Imperial College London

ProfessorMichaelSternberg

Faculty of Natural SciencesDepartment of Life Sciences

Director Centre for Bioinformatics
 
 
 
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Contact

 

+44 (0)20 7594 5212m.sternberg Website

 
 
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Location

 

306Sir Ernst Chain BuildingSouth Kensington Campus

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Summary

 

Publications

Citation

BibTex format

@article{David:2015:10.1016/j.jmb.2015.07.004,
author = {David, A and Sternberg, MJ},
doi = {10.1016/j.jmb.2015.07.004},
journal = {Journal of Molecular Biology},
pages = {2886--2898},
title = {The contribution of missense mutations in core and rim residues of protein-protein interfaces to human disease.},
url = {http://dx.doi.org/10.1016/j.jmb.2015.07.004},
volume = {427},
year = {2015}
}

RIS format (EndNote, RefMan)

TY  - JOUR
AB - Missense mutations at protein-protein interaction (PPIs) sites, called interfaces, are important contributors to human disease. Interfaces are non-uniform surface areas characterized by two main regions, 'core' and 'rim', which differ in terms of evolutionary conservation and physico-chemical properties. Moreover, within interfaces, only a small subset of residues ('hot spots') is crucial for the binding free energy of the protein-protein complex. We performed a large-scale structural analysis of human single amino acid variations (SAVs) and demonstrated that disease-causing mutations are preferentially located within the interface core, as opposed to the rim (p< 0.01). In contrast, the interface rim is significantly enriched in polymorphisms, similar to the remaining non-interacting surface. Energetic hot spots tend to be enriched in disease-causing mutations compared to non-hot spots (p=0.05), regardless of their occurrence in core or rim residues. For individual amino acids, the frequency of substitution into a polymorphism or disease-causing mutation differed to other amino acids and was related to its structural location, as was the type of physico-chemical change introduced by the SAV. In conclusion, this study demonstrated the different distribution and properties of disease-causing SAVs and polymorphisms within different structural regions and in relation to the energetic contribution of amino acid in protein-protein interfaces, thus highlighting the importance of a structural system biology approach for predicting the effect of SAVs.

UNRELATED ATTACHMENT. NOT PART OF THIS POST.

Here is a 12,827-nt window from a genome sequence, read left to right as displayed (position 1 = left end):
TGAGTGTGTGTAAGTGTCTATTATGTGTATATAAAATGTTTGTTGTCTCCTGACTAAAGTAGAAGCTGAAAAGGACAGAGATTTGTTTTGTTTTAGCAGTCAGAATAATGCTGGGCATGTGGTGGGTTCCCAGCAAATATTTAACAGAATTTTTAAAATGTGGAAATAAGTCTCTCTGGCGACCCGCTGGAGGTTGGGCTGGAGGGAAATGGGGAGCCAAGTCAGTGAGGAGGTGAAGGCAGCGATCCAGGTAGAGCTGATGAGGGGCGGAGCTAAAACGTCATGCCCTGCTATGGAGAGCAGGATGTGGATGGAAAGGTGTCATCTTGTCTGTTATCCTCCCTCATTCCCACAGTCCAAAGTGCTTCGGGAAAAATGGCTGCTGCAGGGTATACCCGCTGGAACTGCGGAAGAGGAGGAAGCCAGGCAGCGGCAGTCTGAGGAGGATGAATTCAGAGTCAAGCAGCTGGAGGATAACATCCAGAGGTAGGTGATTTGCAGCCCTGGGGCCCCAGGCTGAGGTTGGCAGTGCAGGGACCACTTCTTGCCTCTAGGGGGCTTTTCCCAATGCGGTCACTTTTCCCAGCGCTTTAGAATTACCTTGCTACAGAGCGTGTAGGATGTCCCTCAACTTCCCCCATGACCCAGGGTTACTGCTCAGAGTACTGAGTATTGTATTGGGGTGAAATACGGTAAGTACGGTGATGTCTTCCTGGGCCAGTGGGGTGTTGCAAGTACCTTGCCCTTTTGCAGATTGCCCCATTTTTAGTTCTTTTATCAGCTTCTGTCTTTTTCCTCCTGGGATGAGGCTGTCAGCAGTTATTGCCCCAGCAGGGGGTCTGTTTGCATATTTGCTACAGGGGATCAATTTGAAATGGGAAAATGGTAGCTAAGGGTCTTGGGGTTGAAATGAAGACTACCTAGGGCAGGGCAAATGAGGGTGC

AU - David,A
AU - Sternberg,MJ
DO - 10.1016/j.jmb.2015.07.004
EP - 2898
PY - 2015///
SN - 1089-8638
SP - 2886
TI - The contribution of missense mutations in core and rim residues of protein-protein interfaces to human disease.
T2 - Journal of Molecular Biology
UR - http://dx.doi.org/10.1016/j.jmb.2015.07.004
UR - http://hdl.handle.net/10044/1/25182
VL - 427
ER -